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About Brainfade

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    Was_Cricaddict, Was_Moth2Flame
  • Birthday 01/05/1970
  1. Or "characters," as in players who express themselves in different ways. For every "shista" Rahane, an uninhibited character like a Jadeja or Pandya or even a Kohli. Within limits, this approach takes the stress off the players and they don't feel under the gun always. Everyone is not expected to behave in the same way and function like robots. To address your points: Smoking is typically a big no-no - it clearly negatively impacts one's stamina and ability to perform as a top-level athlete. Drinking within limits is not a problem. In the end, these guys are not here to be choirboys or padres-in-training. They are high-level athletes who, if they can handle the distractions and still show up for practice, play hard and perform their roles well, should be given some freedoms to blow off steam. The big trick? Balance and knowing what each guy's limits are; when is the partying is getting in the way of each guy's performance.
  2. Maybe his analytical mind can be used more productively in an administrative role than as a coach. A brilliant analyst does not a great coach make. IMO, he would do a great job of developing and executing strategies that people are talking about here.
  3. Not quite right. That's Fletcher's record, not Shastri's:
  4. Well ... we did pretty well when he was coaching didn't we? Or am I remembering incorrectly?
  5. Hopefully this is a benefit series for some of our older guys too :-)!
  6. A sunny, but toxic future? Joule per joule, solar panels produce 300x as much toxic waste as nuclear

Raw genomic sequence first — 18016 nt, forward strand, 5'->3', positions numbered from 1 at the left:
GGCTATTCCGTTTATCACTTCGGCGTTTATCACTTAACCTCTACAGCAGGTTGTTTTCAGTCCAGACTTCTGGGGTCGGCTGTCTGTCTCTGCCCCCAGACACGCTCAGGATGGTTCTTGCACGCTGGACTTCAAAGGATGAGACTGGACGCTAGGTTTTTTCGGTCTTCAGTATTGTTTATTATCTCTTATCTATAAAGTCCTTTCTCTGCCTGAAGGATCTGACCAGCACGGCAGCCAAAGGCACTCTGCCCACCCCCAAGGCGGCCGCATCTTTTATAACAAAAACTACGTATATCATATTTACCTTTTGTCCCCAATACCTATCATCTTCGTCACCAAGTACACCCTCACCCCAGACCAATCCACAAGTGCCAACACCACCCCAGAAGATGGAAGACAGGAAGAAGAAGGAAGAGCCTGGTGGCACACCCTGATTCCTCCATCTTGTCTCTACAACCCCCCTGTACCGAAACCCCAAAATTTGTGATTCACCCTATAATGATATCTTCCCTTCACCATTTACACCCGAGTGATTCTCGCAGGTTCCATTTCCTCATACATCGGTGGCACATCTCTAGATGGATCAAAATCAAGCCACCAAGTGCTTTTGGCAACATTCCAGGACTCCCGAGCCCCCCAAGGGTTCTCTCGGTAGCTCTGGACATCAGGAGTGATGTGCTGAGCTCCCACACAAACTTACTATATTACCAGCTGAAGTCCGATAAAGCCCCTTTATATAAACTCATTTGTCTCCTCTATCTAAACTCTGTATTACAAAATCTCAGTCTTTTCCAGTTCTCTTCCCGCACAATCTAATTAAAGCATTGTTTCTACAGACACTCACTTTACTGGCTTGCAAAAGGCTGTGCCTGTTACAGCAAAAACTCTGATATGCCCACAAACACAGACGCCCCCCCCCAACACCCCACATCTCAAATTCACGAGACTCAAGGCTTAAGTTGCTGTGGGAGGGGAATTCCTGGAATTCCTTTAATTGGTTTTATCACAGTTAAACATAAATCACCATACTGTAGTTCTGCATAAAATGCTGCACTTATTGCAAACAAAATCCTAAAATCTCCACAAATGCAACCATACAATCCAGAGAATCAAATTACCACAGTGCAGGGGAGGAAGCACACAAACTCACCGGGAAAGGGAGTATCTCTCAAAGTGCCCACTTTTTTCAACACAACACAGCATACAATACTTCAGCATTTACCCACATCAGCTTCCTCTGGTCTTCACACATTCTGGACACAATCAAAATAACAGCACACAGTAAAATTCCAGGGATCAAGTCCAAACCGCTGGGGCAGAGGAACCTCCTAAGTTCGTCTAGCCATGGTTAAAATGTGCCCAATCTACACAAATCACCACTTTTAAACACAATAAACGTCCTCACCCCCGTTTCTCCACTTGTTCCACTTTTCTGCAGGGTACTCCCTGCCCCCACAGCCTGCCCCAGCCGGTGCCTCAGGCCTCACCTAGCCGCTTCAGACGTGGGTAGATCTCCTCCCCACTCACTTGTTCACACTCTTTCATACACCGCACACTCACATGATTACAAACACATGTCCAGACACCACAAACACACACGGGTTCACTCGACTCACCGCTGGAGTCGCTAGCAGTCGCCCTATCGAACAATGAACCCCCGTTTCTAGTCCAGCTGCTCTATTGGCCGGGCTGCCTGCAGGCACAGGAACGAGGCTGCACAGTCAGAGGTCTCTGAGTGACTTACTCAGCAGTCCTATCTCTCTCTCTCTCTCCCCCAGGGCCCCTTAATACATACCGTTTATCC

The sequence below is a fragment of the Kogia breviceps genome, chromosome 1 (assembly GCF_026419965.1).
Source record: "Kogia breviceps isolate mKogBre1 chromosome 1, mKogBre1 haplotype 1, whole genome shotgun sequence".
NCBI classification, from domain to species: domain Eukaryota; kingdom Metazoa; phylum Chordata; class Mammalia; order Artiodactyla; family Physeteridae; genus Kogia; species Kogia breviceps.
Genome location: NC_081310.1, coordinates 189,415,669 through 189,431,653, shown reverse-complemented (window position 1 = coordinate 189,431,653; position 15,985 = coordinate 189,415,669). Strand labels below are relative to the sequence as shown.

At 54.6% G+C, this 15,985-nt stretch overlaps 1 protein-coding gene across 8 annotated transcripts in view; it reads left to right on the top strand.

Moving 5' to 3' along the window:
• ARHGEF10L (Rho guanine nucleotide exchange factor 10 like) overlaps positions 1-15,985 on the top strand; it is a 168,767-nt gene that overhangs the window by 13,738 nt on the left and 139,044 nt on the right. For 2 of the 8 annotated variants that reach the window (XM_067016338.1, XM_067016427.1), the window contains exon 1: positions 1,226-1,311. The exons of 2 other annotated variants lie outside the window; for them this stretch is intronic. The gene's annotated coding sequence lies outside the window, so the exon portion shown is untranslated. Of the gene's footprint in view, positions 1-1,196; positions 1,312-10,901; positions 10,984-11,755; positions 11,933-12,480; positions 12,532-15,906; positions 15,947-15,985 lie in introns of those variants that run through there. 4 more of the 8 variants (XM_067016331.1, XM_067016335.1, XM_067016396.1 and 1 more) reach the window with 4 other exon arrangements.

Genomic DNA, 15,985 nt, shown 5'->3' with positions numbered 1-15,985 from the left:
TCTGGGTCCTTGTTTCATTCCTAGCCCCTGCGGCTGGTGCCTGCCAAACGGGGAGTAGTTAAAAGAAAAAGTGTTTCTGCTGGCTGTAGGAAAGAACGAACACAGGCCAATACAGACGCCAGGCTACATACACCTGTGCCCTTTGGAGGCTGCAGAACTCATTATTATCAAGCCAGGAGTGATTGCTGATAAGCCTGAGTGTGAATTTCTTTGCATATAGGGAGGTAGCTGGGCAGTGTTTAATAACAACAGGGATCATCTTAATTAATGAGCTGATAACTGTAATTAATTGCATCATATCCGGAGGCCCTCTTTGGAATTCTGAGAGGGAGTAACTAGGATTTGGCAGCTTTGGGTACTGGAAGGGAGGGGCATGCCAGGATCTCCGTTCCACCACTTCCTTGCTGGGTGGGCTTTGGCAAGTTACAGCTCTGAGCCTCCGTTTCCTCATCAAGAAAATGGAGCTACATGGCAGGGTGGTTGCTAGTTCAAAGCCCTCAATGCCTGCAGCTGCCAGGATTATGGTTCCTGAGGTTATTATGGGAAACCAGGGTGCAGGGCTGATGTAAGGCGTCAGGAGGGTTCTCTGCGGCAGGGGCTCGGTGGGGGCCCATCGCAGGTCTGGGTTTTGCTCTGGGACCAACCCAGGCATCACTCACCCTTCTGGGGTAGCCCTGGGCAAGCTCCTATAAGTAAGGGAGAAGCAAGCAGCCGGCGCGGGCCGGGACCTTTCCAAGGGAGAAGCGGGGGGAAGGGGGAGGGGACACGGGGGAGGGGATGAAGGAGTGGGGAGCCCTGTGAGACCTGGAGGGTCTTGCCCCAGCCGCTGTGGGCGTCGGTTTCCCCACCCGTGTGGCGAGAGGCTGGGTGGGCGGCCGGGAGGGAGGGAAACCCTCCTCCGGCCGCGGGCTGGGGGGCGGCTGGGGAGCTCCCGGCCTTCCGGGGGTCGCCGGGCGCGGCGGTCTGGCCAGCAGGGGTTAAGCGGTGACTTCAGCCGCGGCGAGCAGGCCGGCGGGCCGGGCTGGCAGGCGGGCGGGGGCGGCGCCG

7. It's the "all 5 games" that gets to me.
  8. Am starting to buy the Bunty Sajdeh stories.
  9. Disagree. At the time he got the job, he fully deserved it from a qualification standpoint. I think he even satisfied all the CoI issues. Just proved not to have the personality for it.
  10. If switch flips, flip it back off until after the hoopla has died down. And then explain to them why they f*d up and what they need to do to get better. I guess we just have different coaching philosophies.
  11. Here is my position on AK: (1) Among India's top 5 cricketers ever. (2) Extremely intelligent, analytical, honest, tough, disciplined, stubborn, articulate. (3) Deserved a shot at the coaching job. (4) Current evidence indicates he has no idea how to use tough love to groom and nurture young talent. (5) Would be great as an analytically brilliant, dictatorial CEO. Not a coach. Two. different. skill. sets.
  12. I don't know if it was a plot. If BCCI asked him about AK's coaching style and what did not gel with the players, what is he supposed to say?
  13. Again, I am not advocating that he do a "good job ... well done" all the time. You guys refuse to read exactly what I wrote. So, here goes again: Criticism is a must. But it is a coach's job to know how and when to dish it out. And it is not when the guys are already down.
  14. Sorry. First, this has nothing to do with Amir. He f'ed up. He paid the price, didn't he? And if you can't see the differences between the uncle-story and the Kumble-player interaction, you have blinders on. Of course, they must take criticism. But, it must be handed down in the right way at the right time - that is the job of a mentor. Not ripping someone apart when they are already down on themselves after a humiliating defeat.
  15. Kumble gives bowler a "dressing down." If the above report is true, Kumble has proven himself to be a terrible man-manager. Yes, these guys are professionals who should be able to take criticism, but they are also 20 - 28 yr olds with all the frailties that come with young age. As a coach and mentor, it is Kumble's job to use better judgment as to when and how to offer criticism. Just being right is not enough. How you communicate it is a key skill, and Kumble does not seem to have it. Again, if the report is true ....